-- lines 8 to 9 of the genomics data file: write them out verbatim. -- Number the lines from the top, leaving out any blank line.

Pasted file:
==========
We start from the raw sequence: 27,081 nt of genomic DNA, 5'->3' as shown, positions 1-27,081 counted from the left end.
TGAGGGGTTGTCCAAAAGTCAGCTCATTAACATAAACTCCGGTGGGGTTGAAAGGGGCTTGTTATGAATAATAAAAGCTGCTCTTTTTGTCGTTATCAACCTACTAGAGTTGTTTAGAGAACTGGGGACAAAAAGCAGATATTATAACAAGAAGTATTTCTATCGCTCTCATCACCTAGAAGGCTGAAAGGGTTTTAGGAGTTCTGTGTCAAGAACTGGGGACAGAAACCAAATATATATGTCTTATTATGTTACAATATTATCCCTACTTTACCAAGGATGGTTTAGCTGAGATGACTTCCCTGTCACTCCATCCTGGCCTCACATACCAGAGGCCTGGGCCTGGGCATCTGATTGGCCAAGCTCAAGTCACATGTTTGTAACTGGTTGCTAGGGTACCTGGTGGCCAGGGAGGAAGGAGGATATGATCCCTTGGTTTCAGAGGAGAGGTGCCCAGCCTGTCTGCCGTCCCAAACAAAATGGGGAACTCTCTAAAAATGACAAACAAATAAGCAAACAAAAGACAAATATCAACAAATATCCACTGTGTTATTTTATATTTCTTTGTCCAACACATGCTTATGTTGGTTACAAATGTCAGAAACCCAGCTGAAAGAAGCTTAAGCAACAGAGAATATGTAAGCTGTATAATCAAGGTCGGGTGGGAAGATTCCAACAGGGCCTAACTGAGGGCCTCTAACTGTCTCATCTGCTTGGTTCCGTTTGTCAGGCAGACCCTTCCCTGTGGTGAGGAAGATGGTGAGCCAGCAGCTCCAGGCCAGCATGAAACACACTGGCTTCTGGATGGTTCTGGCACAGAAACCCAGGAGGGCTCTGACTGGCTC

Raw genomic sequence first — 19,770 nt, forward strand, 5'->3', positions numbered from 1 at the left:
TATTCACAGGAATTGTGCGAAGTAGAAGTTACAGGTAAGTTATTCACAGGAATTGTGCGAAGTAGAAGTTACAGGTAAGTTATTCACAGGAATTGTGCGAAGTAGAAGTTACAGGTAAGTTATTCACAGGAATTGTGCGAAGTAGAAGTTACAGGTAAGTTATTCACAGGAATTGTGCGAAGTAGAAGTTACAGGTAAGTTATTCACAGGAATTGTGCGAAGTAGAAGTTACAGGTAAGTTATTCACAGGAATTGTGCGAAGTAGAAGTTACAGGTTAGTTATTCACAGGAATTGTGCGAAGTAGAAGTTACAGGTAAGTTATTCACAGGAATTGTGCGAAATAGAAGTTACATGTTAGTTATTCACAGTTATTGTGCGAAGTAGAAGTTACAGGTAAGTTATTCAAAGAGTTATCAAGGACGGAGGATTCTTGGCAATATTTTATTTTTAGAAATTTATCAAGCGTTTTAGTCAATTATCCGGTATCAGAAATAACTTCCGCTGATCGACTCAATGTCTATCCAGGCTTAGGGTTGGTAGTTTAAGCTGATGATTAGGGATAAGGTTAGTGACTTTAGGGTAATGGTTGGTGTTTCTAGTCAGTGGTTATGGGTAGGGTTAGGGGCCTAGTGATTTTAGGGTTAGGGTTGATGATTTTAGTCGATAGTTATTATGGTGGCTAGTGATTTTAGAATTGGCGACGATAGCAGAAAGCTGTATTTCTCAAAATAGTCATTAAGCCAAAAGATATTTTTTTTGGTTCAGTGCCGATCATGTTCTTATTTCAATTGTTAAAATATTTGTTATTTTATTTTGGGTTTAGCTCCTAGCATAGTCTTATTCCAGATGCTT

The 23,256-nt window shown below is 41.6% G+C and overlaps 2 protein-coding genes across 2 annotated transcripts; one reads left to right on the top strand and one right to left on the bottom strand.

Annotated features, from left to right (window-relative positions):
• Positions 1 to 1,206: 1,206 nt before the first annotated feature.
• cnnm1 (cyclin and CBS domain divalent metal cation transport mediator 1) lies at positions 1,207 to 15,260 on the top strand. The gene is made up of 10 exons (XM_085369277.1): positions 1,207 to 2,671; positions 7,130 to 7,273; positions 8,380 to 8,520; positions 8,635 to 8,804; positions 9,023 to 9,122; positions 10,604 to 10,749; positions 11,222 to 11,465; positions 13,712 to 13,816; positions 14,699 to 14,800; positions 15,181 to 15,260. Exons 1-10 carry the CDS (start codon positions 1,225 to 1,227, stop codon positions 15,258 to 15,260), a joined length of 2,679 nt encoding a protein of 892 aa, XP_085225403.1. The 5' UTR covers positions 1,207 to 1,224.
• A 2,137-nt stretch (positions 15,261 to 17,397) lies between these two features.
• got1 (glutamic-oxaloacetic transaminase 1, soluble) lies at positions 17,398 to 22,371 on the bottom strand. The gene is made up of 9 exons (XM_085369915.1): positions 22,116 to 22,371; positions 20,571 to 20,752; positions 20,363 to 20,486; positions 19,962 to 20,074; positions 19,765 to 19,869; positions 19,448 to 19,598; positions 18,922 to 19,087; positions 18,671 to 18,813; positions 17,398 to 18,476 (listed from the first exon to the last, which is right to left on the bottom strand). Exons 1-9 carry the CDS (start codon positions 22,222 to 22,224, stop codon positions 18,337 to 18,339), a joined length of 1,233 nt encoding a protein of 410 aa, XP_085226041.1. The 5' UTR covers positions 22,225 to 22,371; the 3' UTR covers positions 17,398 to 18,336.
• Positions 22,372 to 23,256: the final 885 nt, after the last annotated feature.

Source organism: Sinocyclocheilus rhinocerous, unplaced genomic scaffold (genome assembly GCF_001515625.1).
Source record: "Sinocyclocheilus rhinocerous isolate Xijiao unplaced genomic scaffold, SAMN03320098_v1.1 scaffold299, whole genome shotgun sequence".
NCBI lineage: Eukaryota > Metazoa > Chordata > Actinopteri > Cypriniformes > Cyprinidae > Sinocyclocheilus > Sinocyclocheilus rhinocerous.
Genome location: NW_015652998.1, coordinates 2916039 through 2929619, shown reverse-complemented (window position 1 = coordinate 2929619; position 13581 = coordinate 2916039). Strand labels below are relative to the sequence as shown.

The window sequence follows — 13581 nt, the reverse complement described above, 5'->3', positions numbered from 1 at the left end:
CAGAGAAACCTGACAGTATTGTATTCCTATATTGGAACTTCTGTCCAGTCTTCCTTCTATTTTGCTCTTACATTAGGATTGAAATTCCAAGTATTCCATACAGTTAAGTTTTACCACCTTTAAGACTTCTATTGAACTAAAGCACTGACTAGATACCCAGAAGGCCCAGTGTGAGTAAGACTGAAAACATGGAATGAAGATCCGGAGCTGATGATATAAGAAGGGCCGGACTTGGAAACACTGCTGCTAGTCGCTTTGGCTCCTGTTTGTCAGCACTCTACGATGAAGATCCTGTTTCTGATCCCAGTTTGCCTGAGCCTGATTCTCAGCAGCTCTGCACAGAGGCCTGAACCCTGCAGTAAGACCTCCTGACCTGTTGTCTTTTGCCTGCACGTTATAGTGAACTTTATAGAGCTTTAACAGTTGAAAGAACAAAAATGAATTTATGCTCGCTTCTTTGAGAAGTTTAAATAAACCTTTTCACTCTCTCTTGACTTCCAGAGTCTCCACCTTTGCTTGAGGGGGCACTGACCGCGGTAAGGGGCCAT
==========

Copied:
• cnnm1 (cyclin and CBS domain divalent metal cation transport mediator 1) lies at positions 1,207 to 15,260 on the top strand. The gene is made up of 10 exons (XM_085369277.1): positions 1,207 to 2,671; positions 7,130 to 7,273; positions 8,380 to 8,520; positions 8,635 to 8,804; positions 9,023 to 9,122; positions 10,604 to 10,749; positions 11,222 to 11,465; positions 13,712 to 13,816; positions 14,699 to 14,800; positions 15,181 to 15,260. Exons 1-10 carry the CDS (start codon positions 1,225 to 1,227, stop codon positions 15,258 to 15,260), a joined length of 2,679 nt encoding a protein of 892 aa, XP_085225403.1. The 5' UTR covers positions 1,207 to 1,224.
• A 2,137-nt stretch (positions 15,261 to 17,397) lies between these two features.